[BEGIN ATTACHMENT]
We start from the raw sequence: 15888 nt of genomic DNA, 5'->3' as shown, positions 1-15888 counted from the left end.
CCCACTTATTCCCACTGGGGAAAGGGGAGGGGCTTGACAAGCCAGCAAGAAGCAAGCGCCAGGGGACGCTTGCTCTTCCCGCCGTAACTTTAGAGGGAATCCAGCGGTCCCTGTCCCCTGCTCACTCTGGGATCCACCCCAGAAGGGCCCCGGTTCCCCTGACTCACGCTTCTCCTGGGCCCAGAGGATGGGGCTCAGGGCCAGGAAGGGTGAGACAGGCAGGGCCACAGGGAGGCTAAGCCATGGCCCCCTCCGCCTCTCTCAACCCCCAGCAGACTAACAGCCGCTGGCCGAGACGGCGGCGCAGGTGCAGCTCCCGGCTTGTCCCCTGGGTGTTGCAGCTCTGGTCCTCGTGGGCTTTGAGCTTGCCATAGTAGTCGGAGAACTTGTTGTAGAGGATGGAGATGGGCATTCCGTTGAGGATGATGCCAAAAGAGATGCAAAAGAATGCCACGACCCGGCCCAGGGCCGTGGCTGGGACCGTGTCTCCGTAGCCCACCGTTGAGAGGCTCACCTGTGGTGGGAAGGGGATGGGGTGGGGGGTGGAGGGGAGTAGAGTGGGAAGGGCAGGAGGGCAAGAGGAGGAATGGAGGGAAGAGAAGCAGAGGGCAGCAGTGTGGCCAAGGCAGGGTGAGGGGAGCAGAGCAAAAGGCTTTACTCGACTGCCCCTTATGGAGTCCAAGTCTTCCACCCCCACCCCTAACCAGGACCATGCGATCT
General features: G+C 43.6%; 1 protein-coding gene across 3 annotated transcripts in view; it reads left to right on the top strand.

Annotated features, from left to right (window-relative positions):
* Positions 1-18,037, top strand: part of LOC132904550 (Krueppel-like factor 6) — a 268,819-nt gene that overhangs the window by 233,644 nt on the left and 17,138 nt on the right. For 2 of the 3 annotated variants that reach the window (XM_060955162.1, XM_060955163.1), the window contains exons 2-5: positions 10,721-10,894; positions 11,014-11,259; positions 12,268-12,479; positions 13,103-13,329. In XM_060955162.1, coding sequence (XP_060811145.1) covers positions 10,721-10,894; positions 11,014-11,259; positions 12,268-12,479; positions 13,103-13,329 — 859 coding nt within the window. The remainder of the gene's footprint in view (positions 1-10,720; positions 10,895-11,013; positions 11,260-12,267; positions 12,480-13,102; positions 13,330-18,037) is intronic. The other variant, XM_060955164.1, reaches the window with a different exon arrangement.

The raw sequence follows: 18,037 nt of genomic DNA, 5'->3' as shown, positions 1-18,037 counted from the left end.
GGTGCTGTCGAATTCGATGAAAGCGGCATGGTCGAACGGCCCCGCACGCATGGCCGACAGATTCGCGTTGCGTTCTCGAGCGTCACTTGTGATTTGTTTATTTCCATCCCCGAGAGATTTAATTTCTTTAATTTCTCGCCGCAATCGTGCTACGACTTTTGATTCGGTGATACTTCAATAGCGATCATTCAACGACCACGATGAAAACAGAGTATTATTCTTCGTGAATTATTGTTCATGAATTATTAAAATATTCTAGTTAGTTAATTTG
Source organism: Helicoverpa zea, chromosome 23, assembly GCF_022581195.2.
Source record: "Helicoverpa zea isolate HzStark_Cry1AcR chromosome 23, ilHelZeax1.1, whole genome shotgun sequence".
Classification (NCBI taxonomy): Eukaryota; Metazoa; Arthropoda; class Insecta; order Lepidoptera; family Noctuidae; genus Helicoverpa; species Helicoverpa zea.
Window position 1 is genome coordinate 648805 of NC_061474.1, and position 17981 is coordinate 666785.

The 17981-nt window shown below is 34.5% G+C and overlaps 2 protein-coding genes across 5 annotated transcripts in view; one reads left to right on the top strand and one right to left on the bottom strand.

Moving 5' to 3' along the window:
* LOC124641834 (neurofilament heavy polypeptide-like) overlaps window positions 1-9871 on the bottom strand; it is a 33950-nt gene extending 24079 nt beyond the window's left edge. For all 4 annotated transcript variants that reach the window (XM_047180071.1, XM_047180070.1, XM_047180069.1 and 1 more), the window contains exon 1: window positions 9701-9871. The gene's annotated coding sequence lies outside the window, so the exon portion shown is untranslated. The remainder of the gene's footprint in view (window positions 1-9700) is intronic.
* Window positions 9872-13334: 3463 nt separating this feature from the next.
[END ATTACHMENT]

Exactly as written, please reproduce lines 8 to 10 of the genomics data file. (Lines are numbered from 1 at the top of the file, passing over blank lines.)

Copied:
Source organism: Helicoverpa zea, chromosome 23, assembly GCF_022581195.2.
Source record: "Helicoverpa zea isolate HzStark_Cry1AcR chromosome 23, ilHelZeax1.1, whole genome shotgun sequence".
Classification (NCBI taxonomy): Eukaryota; Metazoa; Arthropoda; class Insecta; order Lepidoptera; family Noctuidae; genus Helicoverpa; species Helicoverpa zea.